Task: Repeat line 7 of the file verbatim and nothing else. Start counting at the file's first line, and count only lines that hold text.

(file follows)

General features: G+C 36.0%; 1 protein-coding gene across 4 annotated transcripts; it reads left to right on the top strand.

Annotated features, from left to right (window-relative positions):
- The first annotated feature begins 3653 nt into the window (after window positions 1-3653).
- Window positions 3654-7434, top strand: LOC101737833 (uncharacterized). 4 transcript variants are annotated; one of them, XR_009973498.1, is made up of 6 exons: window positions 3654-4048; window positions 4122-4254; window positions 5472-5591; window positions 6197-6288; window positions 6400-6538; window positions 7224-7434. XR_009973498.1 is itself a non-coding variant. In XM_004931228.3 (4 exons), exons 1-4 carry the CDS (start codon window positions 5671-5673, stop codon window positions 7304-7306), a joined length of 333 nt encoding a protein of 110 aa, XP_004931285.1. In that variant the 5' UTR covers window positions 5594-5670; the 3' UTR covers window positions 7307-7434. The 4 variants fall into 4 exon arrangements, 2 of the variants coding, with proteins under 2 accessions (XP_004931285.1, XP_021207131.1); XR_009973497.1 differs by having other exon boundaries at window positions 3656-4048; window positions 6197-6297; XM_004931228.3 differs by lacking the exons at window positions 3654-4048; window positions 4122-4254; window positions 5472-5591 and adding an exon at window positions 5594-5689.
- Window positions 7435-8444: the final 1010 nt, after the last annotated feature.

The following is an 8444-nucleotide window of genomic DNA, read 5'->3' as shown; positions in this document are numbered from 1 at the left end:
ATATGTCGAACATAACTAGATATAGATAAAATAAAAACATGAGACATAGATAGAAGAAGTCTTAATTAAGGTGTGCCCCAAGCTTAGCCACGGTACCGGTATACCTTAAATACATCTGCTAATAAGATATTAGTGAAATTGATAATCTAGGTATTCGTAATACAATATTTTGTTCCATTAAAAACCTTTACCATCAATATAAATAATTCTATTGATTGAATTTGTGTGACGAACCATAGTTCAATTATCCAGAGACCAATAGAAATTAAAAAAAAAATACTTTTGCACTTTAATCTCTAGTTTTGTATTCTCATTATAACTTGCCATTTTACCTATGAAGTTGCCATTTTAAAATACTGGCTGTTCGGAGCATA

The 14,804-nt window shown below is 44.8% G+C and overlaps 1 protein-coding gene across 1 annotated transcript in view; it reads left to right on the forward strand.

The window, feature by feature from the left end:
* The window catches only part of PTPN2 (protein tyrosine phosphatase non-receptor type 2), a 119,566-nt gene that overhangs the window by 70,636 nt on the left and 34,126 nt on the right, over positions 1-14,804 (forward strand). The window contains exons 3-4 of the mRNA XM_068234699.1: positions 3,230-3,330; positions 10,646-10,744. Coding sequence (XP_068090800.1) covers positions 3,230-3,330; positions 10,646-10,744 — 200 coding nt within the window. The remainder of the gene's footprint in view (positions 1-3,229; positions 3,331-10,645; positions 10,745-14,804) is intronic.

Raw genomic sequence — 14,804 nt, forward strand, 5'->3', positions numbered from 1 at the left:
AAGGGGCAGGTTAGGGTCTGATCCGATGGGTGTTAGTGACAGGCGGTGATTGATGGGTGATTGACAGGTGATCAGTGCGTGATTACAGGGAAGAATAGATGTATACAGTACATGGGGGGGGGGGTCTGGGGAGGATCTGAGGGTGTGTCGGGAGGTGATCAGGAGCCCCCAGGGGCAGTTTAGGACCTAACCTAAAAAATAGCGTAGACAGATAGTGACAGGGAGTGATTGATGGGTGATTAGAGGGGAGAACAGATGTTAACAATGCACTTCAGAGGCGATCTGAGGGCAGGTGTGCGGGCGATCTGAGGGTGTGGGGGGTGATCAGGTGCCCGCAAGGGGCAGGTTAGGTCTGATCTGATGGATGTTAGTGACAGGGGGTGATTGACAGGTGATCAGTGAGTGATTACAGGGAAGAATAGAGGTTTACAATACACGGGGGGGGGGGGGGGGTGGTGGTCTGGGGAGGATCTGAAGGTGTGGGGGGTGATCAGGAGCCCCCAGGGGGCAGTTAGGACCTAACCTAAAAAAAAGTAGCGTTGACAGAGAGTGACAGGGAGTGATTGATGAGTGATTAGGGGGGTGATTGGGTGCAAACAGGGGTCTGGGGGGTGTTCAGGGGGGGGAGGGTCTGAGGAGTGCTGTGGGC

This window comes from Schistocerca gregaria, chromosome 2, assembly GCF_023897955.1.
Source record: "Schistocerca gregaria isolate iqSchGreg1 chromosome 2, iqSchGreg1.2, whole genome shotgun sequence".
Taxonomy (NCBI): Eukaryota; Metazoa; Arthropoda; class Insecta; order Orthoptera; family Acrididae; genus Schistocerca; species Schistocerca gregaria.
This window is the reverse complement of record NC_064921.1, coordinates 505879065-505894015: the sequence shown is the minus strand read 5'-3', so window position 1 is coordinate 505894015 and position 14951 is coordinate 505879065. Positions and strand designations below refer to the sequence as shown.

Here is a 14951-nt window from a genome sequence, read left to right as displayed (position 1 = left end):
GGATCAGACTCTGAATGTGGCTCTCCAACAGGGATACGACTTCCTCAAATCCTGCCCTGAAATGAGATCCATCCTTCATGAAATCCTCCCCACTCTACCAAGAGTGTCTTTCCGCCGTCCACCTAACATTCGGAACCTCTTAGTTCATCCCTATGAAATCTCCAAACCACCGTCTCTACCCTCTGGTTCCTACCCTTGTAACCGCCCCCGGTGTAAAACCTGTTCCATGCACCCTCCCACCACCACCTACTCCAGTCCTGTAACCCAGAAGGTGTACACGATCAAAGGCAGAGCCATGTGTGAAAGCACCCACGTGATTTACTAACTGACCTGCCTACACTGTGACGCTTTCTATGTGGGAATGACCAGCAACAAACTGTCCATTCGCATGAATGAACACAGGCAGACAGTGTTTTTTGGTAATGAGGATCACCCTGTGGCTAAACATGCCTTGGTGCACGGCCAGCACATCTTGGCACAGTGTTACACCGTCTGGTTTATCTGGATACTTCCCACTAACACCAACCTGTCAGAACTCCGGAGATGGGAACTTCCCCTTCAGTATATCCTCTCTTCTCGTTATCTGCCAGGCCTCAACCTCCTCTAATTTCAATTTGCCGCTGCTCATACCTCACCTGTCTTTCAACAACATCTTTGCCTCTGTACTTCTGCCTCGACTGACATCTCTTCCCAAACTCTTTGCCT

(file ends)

ATATGTCGAACATAACTAGATATAGATAAAATAAAAACATGAGACATAGATAGAAGAAGTCTTAATTAAGGTGTGCCCCAAGCTTAGCCACGGTACCGGTATACCTTAAATACATCTGCTAATAAGATATTAGTGAAATTGATAATCTAGGTATTCGTAATACAATATTTTGTTCCATTAAAAACCTTTACCATCAATATAAATAATTCTATTGATTGAATTTGTGTGACGAACCATAGTTCAATTATCCAGAGACCAATAGAAATTAAAAAAAAAATACTTTTGCACTTTAATCTCTAGTTTTGTATTCTCATTATAACTTGCCATTTTACCTATGAAGTTGCCATTTTAAAATACTGGCTGTTCGGAGCATA